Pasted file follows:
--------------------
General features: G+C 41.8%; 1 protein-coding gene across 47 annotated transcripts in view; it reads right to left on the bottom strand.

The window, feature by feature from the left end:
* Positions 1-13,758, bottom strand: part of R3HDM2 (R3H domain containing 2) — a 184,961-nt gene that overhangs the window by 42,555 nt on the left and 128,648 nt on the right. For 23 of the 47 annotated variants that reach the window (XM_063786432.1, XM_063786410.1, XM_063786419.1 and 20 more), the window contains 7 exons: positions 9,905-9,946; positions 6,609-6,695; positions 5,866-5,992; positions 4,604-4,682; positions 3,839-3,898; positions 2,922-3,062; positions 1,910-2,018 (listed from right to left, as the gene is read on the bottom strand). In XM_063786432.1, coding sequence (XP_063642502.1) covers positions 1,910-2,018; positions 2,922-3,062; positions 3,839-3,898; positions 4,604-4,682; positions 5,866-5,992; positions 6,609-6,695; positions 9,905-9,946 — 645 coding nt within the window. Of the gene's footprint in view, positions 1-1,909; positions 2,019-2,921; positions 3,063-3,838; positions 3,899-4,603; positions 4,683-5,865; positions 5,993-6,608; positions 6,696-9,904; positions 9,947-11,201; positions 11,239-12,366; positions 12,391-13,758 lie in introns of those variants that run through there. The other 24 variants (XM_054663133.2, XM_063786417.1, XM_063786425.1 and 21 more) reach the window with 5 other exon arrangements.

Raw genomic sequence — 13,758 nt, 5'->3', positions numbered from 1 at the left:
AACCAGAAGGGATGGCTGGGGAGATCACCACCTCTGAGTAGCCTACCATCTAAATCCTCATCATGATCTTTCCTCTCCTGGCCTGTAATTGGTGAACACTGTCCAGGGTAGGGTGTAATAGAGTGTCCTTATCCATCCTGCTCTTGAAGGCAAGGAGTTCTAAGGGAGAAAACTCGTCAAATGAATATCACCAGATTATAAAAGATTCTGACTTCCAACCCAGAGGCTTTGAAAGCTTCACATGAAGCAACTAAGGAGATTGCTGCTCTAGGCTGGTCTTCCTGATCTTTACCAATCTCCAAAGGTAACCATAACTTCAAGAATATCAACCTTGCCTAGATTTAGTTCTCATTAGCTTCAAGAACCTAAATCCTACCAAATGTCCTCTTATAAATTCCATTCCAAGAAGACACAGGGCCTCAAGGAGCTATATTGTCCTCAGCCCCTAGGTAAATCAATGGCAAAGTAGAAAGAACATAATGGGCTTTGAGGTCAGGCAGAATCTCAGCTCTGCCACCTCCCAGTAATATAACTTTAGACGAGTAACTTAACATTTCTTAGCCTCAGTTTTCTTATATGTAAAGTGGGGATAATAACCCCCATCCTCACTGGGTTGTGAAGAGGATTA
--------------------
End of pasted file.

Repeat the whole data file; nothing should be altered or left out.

General features: G+C 41.8%; 1 protein-coding gene across 47 annotated transcripts in view; it reads right to left on the bottom strand.

The window, feature by feature from the left end:
* Positions 1-13,758, bottom strand: part of R3HDM2 (R3H domain containing 2) — a 184,961-nt gene that overhangs the window by 42,555 nt on the left and 128,648 nt on the right. For 23 of the 47 annotated variants that reach the window (XM_063786432.1, XM_063786410.1, XM_063786419.1 and 20 more), the window contains 7 exons: positions 9,905-9,946; positions 6,609-6,695; positions 5,866-5,992; positions 4,604-4,682; positions 3,839-3,898; positions 2,922-3,062; positions 1,910-2,018 (listed from right to left, as the gene is read on the bottom strand). In XM_063786432.1, coding sequence (XP_063642502.1) covers positions 1,910-2,018; positions 2,922-3,062; positions 3,839-3,898; positions 4,604-4,682; positions 5,866-5,992; positions 6,609-6,695; positions 9,905-9,946 — 645 coding nt within the window. Of the gene's footprint in view, positions 1-1,909; positions 2,019-2,921; positions 3,063-3,838; positions 3,899-4,603; positions 4,683-5,865; positions 5,993-6,608; positions 6,696-9,904; positions 9,947-11,201; positions 11,239-12,366; positions 12,391-13,758 lie in introns of those variants that run through there. The other 24 variants (XM_054663133.2, XM_063786417.1, XM_063786425.1 and 21 more) reach the window with 5 other exon arrangements.

Raw genomic sequence — 13,758 nt, 5'->3', positions numbered from 1 at the left:
AACCAGAAGGGATGGCTGGGGAGATCACCACCTCTGAGTAGCCTACCATCTAAATCCTCATCATGATCTTTCCTCTCCTGGCCTGTAATTGGTGAACACTGTCCAGGGTAGGGTGTAATAGAGTGTCCTTATCCATCCTGCTCTTGAAGGCAAGGAGTTCTAAGGGAGAAAACTCGTCAAATGAATATCACCAGATTATAAAAGATTCTGACTTCCAACCCAGAGGCTTTGAAAGCTTCACATGAAGCAACTAAGGAGATTGCTGCTCTAGGCTGGTCTTCCTGATCTTTACCAATCTCCAAAGGTAACCATAACTTCAAGAATATCAACCTTGCCTAGATTTAGTTCTCATTAGCTTCAAGAACCTAAATCCTACCAAATGTCCTCTTATAAATTCCATTCCAAGAAGACACAGGGCCTCAAGGAGCTATATTGTCCTCAGCCCCTAGGTAAATCAATGGCAAAGTAGAAAGAACATAATGGGCTTTGAGGTCAGGCAGAATCTCAGCTCTGCCACCTCCCAGTAATATAACTTTAGACGAGTAACTTAACATTTCTTAGCCTCAGTTTTCTTATATGTAAAGTGGGGATAATAACCCCCATCCTCACTGGGTTGTGAAGAGGATTA